Poul was silent at Jonathan's words. He looked down at his feet, shuffling his feet awkwardly. He had a point and he realized it just now. The company owners, or synonymously, Robber Barons, don't care about the safety of their workers. They only care about the money going into their pockets. He pondered for a solution to answer Jonathan.

"Damn…you are sounding like a businessman here, Jonathan. I thought you don't like technopreneurship."

"I don't like it," Jonathan said in affirmation. "But it doesn't mean I wouldn't exert efforts into learning the concepts and lessons it has to offer," he coolly said.

"Well, if they don't care about their workers and prioritize profit. Then let's take a look at the statistics here," Poul came up with an answer and elaborated on it. "Normally, a railroad company would hire five to six brakemen for a steam locomotive pulling ten to fifteen cars. Each day, they receive about a dollar and a fifty for their work. That's ten and fifty dollars per week, 45 dollars per month, and 546 dollars per year. Remember, that's only for a single train. A railroad company is operating at least 100 to 200 steam locomotives.

"So in total, you will have to spend 109,200 dollars paying brakemen per year. That's a lot of money that can be used for research and development, funding new enterprises, and so on. Not only that, the brakeman's job is dangerous where death is possible. A death under one's company is not a good optic. Not to mention, it was only the lives of the brakemen we are talking about here, we are not including the passengers yet. They are the important ones because they are the primary customers. In addition, building a steam locomotive is expensive, costing at least 270,000 dollars. Losing one train because you can't brake in time is a serious blow in the face," Poul finished and Jonathan was nodding his head, convinced by his words.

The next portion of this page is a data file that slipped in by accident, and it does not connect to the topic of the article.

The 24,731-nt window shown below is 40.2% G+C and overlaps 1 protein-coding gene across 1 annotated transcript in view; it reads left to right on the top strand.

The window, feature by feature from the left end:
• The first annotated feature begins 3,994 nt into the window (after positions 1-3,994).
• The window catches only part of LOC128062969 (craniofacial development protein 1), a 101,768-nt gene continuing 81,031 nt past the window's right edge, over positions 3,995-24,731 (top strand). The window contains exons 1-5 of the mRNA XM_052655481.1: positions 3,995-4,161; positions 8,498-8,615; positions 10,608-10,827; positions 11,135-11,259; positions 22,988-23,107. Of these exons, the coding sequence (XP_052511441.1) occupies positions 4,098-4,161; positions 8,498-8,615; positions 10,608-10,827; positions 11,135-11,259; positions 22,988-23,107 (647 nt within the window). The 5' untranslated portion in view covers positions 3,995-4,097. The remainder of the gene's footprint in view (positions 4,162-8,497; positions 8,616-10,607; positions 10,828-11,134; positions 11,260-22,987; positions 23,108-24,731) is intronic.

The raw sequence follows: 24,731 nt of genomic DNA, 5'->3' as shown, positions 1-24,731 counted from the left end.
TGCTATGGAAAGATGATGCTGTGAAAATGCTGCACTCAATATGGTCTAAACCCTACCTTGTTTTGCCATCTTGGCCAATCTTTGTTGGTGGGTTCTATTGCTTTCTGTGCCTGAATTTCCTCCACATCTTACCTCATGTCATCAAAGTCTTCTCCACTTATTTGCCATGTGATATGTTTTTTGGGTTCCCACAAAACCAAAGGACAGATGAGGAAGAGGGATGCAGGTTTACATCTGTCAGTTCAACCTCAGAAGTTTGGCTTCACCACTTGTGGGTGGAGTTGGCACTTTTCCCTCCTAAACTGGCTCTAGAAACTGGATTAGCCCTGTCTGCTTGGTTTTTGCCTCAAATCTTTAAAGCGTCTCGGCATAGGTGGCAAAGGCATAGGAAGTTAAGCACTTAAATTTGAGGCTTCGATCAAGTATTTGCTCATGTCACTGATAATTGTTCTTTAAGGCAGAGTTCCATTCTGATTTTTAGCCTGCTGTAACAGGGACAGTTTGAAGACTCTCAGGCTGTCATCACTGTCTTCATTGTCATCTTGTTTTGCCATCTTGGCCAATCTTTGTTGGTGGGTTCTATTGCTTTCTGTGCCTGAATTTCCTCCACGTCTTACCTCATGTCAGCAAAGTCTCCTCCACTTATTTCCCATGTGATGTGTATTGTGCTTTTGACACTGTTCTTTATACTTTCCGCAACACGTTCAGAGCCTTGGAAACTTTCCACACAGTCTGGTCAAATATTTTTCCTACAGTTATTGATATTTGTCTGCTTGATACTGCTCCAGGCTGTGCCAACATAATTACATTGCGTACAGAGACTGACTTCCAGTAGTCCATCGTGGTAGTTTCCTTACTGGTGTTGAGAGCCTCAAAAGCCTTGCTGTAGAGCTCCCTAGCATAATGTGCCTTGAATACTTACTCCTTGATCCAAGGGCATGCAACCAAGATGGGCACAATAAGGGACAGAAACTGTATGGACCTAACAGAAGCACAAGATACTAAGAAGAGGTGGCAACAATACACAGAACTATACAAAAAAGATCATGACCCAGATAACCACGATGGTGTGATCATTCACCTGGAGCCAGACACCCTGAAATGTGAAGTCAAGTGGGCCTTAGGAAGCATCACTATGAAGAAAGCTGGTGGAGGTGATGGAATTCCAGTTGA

"Good, if I were one of the owners of railroad companies, I would surely consider installing air brakes in my trains. How about the locomotive draft gear? Do you have any marketing strategy to pitch it?"

"Well, comfort is important in the train because it gives your passenger a better sense of safety and stability when they are riding the train. You have to provide that, at some point along the line. Also, not only they are carrying passengers but also goods that are fragile and sensitive to shocks."

"Okay, I'll let you be the one to think of that. Now moving on, to the important part. How much do an air brake and locomotive draft gear cost?" Jonathan asked.

"The price for the air brake is 50 dollars per car and for the draft gear, 35 dollars per car."